Weekly shows at The Depot kick off with Talk of Shamans, Wax Children and Tino Drima
A crowd of students waited for the first guitar riff of the semester to fill up The Depot’s tight corners this past Wednesday night. The room transformed into a showcase of unique soundscapes, blending the chatter of the audience with live music, heavily dominated by rhythm guitar and dripping with reverb.
Tucked away in the “dungeon” of the Cesar Chavez Student Center, the crowd danced away a long day of classes to the music of local bands Tino Drima and Talk of Shamans, along with LA-based Wax Children.
Singer and guitarist Greg DiMartino and drummer Bobby Pills make up the psychedelic indie-rock duo Tino Drima. Marked by a melodious guitar, poppy backbeats and strong vocals, the duet had the audience stomping their feet throughout the whole set.
The audience held onto cups of beer from The Pub, creating a relaxed atmosphere evocative of a good old-fashioned garage party or house show.
Wax Children, a quartet from Covina, Calif., incorporates elements of progressive, experimental, psychedelic and distinct ’60s and ’70s rock influences. The band is made up of lead singer and guitarist Victor Paredes, bassist Luis Rodarte, guitarist Alfonso Salcido III and drummer Julian Keith.
Having gone through several different names and band members over the past couple of years, Wax Children settled with their current name, feeling that it correctly encompasses their equally mysterious and psychedelic sound, according to Salcido.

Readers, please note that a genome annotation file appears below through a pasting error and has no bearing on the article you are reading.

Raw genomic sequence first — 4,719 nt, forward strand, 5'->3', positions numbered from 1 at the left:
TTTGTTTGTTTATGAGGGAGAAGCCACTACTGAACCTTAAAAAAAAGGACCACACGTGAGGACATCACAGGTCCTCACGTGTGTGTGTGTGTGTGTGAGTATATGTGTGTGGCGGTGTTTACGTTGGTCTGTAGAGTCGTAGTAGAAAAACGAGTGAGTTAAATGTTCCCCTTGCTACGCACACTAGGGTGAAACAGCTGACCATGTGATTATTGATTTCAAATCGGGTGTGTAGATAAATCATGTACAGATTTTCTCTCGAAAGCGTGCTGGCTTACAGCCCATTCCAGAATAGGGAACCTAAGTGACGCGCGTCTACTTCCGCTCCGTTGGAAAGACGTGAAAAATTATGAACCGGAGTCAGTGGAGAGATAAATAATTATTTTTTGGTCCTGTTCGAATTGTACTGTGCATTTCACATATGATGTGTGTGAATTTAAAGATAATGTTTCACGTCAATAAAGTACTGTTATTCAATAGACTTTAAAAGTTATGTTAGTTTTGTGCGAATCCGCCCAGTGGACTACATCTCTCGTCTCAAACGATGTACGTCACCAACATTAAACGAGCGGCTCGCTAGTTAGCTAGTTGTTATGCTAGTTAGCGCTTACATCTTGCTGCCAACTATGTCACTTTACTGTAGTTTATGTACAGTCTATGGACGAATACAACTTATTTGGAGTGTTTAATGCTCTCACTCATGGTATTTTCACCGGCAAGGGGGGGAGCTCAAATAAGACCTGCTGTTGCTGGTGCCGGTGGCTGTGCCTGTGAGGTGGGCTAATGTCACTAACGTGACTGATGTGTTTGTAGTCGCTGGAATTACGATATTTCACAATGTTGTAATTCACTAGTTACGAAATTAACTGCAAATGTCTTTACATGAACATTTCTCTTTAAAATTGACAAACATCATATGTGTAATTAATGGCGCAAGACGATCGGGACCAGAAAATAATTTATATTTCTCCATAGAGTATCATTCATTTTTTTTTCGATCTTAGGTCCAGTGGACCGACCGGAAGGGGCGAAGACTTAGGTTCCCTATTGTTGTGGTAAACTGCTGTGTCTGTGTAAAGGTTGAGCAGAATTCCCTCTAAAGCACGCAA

“(The name is) kind of like our music… hard to define,” said the guitarist.
Talk of Shamans, the headliners of the show, are no strangers to the intimate campus venue after performing on its stage nearly 15 times. As soon as the alt-rock trio hit the stage and set up their instruments, a wave of tension washed over the audience.
Front man Eric Alban, along with bassist Joey Buttita and drummer Ian Adels create a mix of raw vocals and psychedelic sound patterns with a strong bassline, a sound slightly reminiscent of early Strokes and Animal Collective. Adels describes it as “psychedelic, experimental pop.”
Between bands, The Depot was filled with students and chatter as they waited. “My favorite part is creating a space for people to meet each other and have a good time,” said Lizzy Schliessman, a BECA student who has been organizing shows at The Depot for two years.
The Depot kicked off the first week of classes with a bang and will continue to bring the noise with one or two shows a week throughout the semester.